To Vaccinate or Not

The COVID-19 pandemic has seen society as a whole change over the last two (2) years.

Since the introduction of a vaccine for COVID-19, the Family Law System has seen an influx of parents disagreeing as to whether to get their child/ren vaccinated.

There is a presumption under the Family Law Act that parents share equal parental responsibility for their children. This includes making long term decisions in relation to their child/ren’s medical treatment. Therefore, equal shared parental responsibility applies, both parents must provide consent to the child becoming vaccinated.

If one parent has sole parental responsibility, that parent can decide to vaccinate their child without the consent of the other parent.

If there is a disagreement in relation to vaccinating a child, between parents with shared responsibility for that child, it is mandatory, with limited exceptions, to engage in Family Dispute Resolution (more commonly known as ‘mediation’), with the view of attempting to resolve any disputes prior to commencing Court proceedings.

If mediation fails to resolve the dispute, then, an Application to the Court may be necessary to have the Court resolve the impasse between the respective parents in the exercise of the shared parental responsibility.

If the Court is asked to determine whether a child should or should not be vaccinated (in relation to COVID-19 or otherwise), the Court must have regard to what is in the best interest of the relevant child.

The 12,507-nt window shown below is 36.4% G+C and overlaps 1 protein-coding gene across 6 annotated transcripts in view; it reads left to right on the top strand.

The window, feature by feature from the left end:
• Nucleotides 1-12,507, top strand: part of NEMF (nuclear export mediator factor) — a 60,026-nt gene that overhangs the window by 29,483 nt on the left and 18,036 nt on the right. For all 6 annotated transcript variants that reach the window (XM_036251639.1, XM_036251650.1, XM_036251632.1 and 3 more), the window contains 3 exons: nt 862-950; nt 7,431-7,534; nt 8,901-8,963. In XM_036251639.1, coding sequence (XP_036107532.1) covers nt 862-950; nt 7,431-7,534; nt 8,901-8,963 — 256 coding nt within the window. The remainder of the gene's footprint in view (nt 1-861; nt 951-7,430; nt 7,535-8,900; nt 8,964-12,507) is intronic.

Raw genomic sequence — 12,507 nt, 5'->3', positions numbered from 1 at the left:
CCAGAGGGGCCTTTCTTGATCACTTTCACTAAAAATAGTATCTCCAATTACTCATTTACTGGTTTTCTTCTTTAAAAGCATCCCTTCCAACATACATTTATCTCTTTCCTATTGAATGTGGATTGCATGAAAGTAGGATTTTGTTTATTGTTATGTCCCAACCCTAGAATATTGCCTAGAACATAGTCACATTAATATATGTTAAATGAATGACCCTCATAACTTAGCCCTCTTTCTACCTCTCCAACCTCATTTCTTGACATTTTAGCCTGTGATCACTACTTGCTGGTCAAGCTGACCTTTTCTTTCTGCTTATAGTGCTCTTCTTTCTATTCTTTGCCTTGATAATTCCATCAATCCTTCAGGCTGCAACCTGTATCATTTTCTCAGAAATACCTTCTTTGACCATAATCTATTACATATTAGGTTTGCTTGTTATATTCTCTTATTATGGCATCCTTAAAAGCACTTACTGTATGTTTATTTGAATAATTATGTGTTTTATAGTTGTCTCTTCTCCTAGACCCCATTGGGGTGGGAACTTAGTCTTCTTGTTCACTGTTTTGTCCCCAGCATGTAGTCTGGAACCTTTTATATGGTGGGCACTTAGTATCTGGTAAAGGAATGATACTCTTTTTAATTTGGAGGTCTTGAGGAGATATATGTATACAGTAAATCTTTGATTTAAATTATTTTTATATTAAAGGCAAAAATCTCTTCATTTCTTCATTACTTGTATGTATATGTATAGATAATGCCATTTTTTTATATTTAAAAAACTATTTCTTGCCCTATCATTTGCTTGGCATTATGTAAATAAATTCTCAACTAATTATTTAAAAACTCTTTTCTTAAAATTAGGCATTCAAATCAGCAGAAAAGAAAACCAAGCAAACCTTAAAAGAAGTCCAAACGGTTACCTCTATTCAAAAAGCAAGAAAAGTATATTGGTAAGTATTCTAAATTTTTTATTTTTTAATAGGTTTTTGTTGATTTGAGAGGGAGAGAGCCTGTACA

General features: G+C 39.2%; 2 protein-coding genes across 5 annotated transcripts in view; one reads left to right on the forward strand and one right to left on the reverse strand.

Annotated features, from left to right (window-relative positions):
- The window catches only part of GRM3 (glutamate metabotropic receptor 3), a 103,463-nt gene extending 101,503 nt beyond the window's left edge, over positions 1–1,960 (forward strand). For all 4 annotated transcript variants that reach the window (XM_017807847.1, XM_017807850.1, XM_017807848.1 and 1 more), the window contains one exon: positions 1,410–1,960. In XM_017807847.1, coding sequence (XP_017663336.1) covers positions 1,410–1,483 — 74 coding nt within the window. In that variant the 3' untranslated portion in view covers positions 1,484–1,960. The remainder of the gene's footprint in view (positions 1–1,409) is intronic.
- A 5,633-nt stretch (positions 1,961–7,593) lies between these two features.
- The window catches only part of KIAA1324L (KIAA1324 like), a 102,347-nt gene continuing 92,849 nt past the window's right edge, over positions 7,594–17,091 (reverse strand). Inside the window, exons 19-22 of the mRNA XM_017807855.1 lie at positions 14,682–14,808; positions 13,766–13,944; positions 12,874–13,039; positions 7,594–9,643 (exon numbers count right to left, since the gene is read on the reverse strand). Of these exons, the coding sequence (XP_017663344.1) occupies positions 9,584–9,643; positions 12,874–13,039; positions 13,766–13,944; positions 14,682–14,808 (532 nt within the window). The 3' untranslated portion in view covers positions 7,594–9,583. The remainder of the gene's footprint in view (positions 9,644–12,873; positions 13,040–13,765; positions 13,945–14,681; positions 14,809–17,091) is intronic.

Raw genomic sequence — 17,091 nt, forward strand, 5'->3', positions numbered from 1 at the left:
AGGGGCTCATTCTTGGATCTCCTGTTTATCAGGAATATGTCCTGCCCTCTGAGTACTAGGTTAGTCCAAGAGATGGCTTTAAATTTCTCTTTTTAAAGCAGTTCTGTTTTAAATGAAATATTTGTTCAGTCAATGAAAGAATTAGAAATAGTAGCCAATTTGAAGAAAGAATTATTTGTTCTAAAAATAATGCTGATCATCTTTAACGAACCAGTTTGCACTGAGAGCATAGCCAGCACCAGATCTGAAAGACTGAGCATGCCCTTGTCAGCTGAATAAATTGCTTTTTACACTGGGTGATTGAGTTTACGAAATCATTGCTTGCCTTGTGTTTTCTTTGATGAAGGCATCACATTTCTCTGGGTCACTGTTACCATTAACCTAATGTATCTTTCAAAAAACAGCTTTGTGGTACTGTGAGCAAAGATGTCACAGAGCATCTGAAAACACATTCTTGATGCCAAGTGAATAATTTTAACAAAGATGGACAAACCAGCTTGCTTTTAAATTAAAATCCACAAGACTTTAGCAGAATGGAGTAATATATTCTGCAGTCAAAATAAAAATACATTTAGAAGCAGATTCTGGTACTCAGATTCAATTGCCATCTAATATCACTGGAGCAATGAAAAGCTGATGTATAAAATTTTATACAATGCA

The Court would ask for and rely upon expert medical evidence about the benefits and risks associated with a vaccine. A parent’s preference is not determinative and is not likely to sway the Court significantly one way or the other.

In determining what is in the best interest of the child, the Court may also consider is any views expressed by the child/ren, depending on their age and maturity. Of Course, for the Court to place significant weight on any views expressed by the child, the child must have sufficient understanding and intelligence to enable them to understand fully what is proposed. When a child does have this level of understanding, this is sometimes referred to as ‘Gillick competency’.

To address the issues surrounding COVID-19 vaccinations, the Federal Circuit and Family Court of Australia introduced a priority COVID-19 list to deal with the applications involving COVID-19 disputes such as vaccinating children.

As seen in a recent case of Covington & Convington (2021) FLC 94-014, the Full Court emphasizes that the Court does have the jurisdiction to make an Order that a child be vaccinated.
Ultimately, regardless of the position to vaccinate or not, as is the requirement for all parentings matters, that Court must make Orders in the best interests of the child.

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